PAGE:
Monday, February 9, 2015

Writing 101: Writing About Writing

Here's how you know you're watching a movie that was adapted from a Stephen King book: a) something weird is going on; b) the people in the story don't know that weirdness is going on; and c) --and this is most important-- one of the characters, probably the main one, is a writer. Stephen King writes about writers all the time, because that's what he knows. But here's what I learned in my time of writing about writers: mostly, it's only writers who are interested. Writing about writing is all well and good, but it's even better if you don't do that at all. I'll tell you why. 

On Writing...

People are always interested when they find out that I'm a first. Once they understand that writing is me sitting on my couch and staring at my screen, they realize that writing is actually pretty boring. It is tedious, hard work. And it isn't interesting. This is why you shouldn't write about writing.

When you're a writer and that's what you know, it's natural to make your characters writers as well. But maybe you could change that, slightly, to make it more interesting. Maybe the character could be in advertising instead. Maybe he writes travel brochures. Maybe she writes book reviews, or restaurant reviews. This allows you to take your character out from behind the computer screen.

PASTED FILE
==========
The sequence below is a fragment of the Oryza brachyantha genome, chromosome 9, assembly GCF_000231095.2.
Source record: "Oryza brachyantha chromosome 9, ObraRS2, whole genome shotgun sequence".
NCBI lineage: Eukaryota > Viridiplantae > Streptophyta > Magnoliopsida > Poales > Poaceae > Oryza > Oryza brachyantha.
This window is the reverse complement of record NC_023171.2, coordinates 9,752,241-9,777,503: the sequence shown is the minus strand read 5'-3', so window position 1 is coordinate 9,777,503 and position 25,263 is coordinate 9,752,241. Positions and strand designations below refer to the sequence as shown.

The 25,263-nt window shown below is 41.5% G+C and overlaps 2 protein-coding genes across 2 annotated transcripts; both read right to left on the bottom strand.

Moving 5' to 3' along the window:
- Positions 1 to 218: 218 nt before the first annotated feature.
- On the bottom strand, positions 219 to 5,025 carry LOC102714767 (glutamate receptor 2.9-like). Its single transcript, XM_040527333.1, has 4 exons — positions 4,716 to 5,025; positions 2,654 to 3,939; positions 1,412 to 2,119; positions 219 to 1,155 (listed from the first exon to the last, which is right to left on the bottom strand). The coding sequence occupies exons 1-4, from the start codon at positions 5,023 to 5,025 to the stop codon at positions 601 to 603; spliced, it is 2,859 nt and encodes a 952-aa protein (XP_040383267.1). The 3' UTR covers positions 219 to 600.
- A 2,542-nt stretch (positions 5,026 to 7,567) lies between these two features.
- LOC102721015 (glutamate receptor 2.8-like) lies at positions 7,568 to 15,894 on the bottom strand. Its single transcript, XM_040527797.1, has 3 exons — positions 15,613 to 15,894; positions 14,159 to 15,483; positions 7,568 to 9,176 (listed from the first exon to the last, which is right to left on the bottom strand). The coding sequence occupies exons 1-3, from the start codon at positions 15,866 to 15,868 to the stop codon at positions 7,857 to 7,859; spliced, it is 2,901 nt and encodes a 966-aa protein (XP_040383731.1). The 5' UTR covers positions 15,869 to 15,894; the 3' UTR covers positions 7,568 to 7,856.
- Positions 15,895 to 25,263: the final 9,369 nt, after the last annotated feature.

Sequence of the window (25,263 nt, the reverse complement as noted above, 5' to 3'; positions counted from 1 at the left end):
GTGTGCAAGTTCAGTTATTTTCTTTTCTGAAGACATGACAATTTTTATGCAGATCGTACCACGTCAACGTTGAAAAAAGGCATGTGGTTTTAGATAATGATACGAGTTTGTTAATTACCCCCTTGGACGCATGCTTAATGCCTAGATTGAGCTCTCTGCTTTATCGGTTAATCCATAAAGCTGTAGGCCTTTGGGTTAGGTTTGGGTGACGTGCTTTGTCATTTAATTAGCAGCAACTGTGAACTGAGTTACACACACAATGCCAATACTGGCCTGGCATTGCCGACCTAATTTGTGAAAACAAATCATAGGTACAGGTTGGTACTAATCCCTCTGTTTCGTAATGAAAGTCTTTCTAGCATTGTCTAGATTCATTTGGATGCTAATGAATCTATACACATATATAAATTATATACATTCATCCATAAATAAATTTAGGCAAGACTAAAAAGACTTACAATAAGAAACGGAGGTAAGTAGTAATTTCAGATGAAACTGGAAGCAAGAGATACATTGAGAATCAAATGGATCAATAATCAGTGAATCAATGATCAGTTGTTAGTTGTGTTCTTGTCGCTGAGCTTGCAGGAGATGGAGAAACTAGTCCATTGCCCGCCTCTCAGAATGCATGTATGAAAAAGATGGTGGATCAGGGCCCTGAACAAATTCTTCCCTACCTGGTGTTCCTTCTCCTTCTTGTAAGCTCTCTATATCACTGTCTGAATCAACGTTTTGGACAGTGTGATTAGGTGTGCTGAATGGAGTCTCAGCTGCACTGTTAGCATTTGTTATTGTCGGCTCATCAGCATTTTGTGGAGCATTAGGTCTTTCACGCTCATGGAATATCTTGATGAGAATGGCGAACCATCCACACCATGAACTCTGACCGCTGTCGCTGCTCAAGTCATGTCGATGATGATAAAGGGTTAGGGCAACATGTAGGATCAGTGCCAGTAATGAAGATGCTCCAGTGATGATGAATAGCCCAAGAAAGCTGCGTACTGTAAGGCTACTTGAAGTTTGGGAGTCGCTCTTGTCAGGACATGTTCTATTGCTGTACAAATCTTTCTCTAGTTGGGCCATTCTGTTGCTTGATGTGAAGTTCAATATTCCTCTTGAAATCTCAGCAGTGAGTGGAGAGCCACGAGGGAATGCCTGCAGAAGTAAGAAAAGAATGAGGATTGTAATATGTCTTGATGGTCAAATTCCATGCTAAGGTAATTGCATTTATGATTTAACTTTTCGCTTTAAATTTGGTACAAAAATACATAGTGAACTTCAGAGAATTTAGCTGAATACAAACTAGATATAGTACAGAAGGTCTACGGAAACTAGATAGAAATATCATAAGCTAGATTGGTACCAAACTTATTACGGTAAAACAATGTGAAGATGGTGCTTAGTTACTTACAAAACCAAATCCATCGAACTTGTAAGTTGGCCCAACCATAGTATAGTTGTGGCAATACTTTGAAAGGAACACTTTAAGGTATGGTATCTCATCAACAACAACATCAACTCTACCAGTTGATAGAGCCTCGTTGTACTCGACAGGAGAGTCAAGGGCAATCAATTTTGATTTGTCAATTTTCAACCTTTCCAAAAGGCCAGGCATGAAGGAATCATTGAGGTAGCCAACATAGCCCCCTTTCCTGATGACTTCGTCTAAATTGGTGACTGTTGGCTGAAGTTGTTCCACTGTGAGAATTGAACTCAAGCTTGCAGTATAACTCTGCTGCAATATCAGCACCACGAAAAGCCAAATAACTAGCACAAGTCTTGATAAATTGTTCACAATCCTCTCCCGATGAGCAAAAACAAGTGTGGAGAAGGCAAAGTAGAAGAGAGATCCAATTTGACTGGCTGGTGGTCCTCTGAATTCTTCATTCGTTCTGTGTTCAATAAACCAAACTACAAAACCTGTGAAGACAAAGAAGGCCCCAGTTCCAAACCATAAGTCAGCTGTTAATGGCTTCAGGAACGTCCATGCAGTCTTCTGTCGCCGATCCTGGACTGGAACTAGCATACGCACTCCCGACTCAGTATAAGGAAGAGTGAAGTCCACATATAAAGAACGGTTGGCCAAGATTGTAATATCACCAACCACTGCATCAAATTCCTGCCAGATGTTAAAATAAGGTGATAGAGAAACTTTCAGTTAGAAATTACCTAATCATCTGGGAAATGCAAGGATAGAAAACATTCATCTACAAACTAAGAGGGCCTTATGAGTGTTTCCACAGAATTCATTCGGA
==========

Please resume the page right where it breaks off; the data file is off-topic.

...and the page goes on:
Books are supposed to mimic life, after a fashion. They should be relatable and believable. But the day-to-day details of life are boring. You can still write a believable book, and create a character that you can feel strongly about, without all the boring parts. So the next time you want to put your character in front of a computer screen, think about a different way you can send them to work instead. Writing about writing will make a character come to life for you, the writer.

Now, how are you going to make that person come alive for the reader?

[+/-] Show Full Post...

1 comment:

  1. I thought I was the only one who sits on the couch and writes. Nice post.